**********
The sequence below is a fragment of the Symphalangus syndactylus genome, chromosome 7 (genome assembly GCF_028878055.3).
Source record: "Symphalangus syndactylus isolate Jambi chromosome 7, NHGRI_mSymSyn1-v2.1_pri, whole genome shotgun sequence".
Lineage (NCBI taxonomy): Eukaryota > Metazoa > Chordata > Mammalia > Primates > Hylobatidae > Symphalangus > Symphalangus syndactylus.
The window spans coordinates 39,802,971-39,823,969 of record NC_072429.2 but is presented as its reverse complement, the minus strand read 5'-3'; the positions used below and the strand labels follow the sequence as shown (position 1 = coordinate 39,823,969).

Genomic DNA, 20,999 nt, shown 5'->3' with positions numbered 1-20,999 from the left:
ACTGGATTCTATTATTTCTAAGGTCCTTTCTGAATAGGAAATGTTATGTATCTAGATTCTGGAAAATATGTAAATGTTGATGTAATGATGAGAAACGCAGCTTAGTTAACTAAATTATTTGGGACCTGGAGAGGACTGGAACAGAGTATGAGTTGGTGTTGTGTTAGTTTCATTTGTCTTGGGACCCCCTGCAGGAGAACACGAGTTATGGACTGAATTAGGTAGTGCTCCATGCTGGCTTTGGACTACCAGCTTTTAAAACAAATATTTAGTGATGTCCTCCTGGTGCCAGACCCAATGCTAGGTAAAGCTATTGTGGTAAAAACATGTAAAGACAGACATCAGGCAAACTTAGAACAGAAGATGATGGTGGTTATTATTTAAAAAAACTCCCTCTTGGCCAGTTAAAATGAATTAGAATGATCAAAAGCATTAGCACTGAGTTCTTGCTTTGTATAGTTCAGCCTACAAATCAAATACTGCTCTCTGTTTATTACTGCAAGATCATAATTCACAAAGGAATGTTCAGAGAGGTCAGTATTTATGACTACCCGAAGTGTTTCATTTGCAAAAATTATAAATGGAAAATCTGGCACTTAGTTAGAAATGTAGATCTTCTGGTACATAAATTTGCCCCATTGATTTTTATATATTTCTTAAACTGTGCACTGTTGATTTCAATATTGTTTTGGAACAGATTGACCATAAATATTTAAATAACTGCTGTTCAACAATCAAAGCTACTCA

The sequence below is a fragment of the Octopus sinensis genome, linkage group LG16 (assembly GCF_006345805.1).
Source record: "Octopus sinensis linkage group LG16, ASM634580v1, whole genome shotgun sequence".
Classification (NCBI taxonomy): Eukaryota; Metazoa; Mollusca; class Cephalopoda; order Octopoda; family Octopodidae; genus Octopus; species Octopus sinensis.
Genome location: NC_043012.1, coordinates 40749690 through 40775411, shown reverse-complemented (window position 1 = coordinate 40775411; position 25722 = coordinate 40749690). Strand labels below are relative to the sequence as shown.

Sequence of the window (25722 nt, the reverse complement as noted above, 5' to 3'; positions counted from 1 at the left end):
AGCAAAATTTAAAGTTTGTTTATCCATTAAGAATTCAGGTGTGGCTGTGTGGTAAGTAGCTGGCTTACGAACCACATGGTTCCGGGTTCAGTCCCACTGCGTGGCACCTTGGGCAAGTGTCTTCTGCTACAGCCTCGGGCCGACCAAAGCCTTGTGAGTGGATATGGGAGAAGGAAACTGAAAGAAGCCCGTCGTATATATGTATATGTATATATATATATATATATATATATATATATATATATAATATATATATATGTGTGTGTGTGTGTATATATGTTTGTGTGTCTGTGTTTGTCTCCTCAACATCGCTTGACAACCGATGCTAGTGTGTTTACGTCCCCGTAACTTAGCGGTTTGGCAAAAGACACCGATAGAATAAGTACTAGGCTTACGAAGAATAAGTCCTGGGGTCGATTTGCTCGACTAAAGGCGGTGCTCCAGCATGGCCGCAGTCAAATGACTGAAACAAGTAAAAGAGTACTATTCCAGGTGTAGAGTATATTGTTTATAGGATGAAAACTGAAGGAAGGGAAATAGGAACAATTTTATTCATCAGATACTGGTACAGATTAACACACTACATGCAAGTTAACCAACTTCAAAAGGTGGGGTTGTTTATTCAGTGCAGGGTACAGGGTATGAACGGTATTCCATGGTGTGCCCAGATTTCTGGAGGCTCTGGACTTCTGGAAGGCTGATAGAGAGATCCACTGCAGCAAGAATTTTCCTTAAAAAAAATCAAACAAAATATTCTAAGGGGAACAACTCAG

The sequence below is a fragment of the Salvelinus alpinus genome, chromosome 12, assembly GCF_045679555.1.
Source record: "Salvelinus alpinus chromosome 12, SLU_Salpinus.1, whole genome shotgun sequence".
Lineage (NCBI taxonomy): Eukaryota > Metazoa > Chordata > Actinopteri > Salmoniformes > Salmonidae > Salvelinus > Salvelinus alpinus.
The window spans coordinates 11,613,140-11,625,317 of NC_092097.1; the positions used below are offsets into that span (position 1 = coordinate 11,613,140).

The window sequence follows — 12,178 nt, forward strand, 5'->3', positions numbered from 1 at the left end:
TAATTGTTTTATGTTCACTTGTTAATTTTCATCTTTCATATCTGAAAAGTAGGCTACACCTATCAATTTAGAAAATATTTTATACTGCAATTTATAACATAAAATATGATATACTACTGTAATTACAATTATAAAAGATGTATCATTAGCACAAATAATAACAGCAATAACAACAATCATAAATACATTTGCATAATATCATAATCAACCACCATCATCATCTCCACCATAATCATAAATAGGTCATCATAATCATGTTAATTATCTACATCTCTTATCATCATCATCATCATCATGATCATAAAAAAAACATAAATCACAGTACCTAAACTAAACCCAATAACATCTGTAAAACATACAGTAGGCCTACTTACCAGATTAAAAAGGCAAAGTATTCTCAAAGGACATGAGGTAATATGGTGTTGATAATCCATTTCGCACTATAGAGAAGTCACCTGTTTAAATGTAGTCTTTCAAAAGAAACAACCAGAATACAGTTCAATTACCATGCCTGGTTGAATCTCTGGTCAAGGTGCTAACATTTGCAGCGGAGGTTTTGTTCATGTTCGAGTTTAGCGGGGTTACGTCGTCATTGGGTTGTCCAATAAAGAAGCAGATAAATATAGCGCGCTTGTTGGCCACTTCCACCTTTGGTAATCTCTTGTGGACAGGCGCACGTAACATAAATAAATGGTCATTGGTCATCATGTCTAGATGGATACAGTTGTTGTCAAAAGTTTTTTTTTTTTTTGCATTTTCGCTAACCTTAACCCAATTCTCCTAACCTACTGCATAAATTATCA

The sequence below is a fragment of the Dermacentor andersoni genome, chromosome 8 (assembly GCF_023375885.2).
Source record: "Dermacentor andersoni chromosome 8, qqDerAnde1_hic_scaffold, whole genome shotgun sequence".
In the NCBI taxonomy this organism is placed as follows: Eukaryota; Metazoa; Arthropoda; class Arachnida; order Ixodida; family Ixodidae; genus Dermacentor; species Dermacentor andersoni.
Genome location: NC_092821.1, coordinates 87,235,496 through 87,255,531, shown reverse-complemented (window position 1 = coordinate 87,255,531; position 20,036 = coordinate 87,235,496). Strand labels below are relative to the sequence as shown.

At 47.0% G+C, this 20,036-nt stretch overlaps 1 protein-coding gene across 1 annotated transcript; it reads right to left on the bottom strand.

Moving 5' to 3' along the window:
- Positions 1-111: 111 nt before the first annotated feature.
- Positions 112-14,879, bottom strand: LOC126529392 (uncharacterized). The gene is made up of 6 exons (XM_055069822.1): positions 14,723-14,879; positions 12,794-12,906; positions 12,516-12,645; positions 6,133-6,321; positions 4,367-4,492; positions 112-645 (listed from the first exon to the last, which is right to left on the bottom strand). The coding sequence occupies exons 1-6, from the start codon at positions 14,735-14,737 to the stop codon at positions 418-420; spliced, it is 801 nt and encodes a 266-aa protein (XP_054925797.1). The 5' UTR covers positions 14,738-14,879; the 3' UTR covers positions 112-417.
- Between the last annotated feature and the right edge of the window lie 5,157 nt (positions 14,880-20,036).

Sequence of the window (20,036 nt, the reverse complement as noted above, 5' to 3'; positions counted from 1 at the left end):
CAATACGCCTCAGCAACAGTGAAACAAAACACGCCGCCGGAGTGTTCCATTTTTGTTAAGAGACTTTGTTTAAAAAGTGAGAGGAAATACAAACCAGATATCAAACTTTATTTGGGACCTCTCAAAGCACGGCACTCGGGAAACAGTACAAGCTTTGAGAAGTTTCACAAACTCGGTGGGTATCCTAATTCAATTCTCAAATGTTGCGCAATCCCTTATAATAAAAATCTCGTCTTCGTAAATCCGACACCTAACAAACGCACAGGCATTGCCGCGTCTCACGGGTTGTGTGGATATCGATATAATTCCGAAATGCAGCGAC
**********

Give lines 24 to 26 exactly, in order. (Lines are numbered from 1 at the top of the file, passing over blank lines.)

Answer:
Moving 5' to 3' along the window:
- Positions 1-111: 111 nt before the first annotated feature.
- Positions 112-14,879, bottom strand: LOC126529392 (uncharacterized). The gene is made up of 6 exons (XM_055069822.1): positions 14,723-14,879; positions 12,794-12,906; positions 12,516-12,645; positions 6,133-6,321; positions 4,367-4,492; positions 112-645 (listed from the first exon to the last, which is right to left on the bottom strand). The coding sequence occupies exons 1-6, from the start codon at positions 14,735-14,737 to the stop codon at positions 418-420; spliced, it is 801 nt and encodes a 266-aa protein (XP_054925797.1). The 5' UTR covers positions 14,738-14,879; the 3' UTR covers positions 112-417.